The Mahabharata of Krishna-Dwaipayana Vyasa, Volume 3 eBook

This eBook from the Gutenberg Project consists of approximately 2,413 pages of information about The Mahabharata of Krishna-Dwaipayana Vyasa, Volume 3.
boon.  Be thou inclined to be graceful to us.  Let no sixth disciple (besides us five) succeed in attaining to fame!  We are four.  Our preceptor’s son forms the fifth.  Let the Vedas shine in only as five!  Even this is the boon that we solicit;—­Hearing these words of his disciples, Vyasa, the son of Parasara, possessed of great intelligence, well-conversant with the meaning of the Vedas, endued with a righteous soul, and always engaged in thinking of objects that confer benefits on a person in the world hereafter, said unto his disciples these righteous words fraught with great benefit:  The Vedas should always be given unto him who is a Brahmana, or unto him who is desirous of listening to Vedic instructions, by him who eagerly wishes to attain a residence in the region of Brahman!  Do ye multiply, Let the Vedas spread (through your exertions).  The Vedas should never be imparted unto one that has not formally become a disciple.  Nor should they be given unto one who is not observant of good vows.  Nor should they be given for dwelling in one that is of uncleansed soul.  These should be known as the proper qualifications of persons that can be accepted as disciples (for the communication of Vedic knowledge).  No science should be imparted unto one without a proper examination of one’s character, as pure gold is tested by heat, cutting and rubbing, after the same manner disciples should be tested by their birth and accomplishments.  Ye should never set your disciples to tasks to which they should not be set, or to tasks that are fraught with danger.  One’s knowledge is always commensurate with one’s understanding and diligence in study.  Let all disciples conquer all difficulties, and let all of them meet with auspicious success.  Ye are competent to lecture on the scriptures unto persons of all the orders.  Only ye should, while lecturing, address a Brahmana, placing him in the van.  These are the rules in respect of the study of the Vedas.  This again is regarded as a high task.  The Vedas were created by the Self-born for the purpose of praising the deities therewith.  That man who, through stupefaction of intellect, speaks ill of a Brahmana well-conversant with the Vedas, is certain to meet with humiliation in consequence of such evil-speaking.  He who disregarding all righteous rules, solicits knowledge, and he who, disregarding the rules of righteousness, communicates knowledge, either of them falls off and instead of that affection which should prevail between preceptor and disciple, such, questioning and such communication are sure to produce distrust and suspicion.  I have now told ye everything about the way in which the Vedas should be studied and taught.  Ye should act in this way towards your disciples, bearing these instructions in your minds.’”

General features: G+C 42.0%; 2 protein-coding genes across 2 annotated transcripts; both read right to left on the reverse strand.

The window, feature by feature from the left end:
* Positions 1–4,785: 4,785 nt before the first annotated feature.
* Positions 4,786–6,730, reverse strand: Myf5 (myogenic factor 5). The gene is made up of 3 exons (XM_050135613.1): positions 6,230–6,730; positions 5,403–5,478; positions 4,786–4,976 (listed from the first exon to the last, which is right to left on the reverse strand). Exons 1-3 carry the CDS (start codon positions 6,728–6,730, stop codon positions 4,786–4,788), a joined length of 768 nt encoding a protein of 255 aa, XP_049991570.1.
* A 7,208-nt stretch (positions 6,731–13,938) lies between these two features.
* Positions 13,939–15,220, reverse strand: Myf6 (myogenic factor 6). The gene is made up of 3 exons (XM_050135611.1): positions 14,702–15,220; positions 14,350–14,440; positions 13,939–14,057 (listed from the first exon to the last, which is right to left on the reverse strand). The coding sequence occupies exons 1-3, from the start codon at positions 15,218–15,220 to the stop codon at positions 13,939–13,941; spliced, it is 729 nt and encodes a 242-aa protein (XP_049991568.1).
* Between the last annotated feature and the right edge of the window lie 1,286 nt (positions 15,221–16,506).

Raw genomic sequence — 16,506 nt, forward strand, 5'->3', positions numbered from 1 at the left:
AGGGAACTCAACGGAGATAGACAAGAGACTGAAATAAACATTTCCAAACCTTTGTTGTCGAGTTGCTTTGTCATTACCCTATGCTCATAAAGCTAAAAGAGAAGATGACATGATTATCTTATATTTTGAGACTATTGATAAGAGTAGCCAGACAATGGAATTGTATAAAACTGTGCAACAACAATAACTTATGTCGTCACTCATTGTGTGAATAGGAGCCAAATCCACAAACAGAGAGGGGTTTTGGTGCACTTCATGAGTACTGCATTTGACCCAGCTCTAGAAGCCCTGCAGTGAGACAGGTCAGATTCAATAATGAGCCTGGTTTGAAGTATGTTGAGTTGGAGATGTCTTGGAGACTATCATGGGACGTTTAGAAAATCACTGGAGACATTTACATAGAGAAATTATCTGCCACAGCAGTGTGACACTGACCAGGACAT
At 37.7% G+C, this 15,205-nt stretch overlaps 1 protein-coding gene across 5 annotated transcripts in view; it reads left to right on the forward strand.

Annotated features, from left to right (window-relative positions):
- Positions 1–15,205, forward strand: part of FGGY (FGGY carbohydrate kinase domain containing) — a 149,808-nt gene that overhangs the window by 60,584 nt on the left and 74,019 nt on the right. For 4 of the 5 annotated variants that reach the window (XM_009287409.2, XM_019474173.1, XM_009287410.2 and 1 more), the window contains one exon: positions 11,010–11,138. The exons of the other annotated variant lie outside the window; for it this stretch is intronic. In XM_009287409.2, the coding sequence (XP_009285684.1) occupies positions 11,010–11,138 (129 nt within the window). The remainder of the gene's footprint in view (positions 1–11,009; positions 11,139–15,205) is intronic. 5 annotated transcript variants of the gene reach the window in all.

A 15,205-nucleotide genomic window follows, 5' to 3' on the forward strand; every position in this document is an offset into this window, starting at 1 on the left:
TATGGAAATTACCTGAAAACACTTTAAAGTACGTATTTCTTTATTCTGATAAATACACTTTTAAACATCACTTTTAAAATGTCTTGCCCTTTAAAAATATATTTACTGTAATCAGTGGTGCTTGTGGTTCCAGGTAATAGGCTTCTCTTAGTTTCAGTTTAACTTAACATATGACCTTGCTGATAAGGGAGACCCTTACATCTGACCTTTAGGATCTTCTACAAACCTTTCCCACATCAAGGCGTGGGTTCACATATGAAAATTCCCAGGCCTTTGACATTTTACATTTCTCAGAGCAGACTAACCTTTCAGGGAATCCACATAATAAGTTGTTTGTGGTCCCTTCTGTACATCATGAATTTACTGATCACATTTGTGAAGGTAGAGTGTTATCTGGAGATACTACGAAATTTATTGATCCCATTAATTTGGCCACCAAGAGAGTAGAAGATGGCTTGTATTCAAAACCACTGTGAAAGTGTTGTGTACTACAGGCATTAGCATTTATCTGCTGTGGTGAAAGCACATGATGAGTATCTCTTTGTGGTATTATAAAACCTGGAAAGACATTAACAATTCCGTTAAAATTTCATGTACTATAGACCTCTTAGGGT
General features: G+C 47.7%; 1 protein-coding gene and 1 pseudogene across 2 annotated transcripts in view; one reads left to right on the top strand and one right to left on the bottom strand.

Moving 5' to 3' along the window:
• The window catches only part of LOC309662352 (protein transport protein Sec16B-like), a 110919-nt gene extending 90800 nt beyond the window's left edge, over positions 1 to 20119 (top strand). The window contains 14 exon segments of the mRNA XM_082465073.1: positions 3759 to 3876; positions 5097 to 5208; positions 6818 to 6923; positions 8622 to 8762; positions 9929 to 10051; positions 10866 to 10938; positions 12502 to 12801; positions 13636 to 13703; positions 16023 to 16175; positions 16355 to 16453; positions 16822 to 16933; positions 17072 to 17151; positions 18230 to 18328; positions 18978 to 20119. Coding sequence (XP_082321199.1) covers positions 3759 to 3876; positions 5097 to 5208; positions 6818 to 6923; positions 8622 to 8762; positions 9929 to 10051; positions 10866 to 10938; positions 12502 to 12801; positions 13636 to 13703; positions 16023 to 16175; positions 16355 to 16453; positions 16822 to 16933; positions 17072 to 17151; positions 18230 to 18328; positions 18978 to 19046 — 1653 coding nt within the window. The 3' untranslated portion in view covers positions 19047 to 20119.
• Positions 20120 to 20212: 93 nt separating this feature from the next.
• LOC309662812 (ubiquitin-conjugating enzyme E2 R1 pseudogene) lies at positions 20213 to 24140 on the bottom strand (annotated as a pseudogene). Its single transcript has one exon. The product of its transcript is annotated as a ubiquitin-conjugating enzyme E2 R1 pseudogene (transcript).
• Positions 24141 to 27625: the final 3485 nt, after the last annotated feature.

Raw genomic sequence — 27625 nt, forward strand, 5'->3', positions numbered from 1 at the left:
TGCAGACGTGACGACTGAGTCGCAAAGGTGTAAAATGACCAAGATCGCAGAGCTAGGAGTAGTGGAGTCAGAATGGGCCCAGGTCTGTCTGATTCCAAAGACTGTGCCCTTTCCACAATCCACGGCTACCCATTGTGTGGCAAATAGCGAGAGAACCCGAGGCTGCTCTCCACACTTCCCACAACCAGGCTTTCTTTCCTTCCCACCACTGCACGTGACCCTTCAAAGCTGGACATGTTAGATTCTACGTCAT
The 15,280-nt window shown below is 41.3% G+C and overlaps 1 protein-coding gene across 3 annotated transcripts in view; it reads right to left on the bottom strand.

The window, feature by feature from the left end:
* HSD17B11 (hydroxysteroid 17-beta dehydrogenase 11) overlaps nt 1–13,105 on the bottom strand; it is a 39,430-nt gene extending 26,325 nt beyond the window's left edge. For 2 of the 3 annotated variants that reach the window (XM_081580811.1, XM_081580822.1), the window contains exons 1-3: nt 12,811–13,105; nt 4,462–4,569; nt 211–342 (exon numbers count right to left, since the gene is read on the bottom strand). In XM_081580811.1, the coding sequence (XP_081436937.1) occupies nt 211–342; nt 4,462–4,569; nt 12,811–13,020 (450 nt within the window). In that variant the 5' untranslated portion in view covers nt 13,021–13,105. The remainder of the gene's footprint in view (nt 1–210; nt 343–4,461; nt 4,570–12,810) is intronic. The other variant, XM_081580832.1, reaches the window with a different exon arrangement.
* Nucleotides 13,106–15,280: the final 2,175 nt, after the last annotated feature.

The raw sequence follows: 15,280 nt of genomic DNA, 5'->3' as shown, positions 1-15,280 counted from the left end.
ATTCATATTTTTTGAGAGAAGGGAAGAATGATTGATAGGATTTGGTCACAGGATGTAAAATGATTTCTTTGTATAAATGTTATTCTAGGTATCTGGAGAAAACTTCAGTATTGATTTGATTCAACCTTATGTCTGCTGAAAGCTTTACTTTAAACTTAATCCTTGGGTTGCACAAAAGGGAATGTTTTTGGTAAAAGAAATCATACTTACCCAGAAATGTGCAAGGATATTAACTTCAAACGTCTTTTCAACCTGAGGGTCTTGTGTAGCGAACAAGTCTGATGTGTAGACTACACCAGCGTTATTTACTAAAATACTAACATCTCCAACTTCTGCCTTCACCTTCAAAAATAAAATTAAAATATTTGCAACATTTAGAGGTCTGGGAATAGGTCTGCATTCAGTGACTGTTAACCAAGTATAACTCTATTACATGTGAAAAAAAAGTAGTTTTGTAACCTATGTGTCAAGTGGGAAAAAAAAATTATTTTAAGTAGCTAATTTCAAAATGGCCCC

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The Mahabharata of Krishna-Dwaipayana Vyasa, Volume 3 from Project Gutenberg. Public domain.
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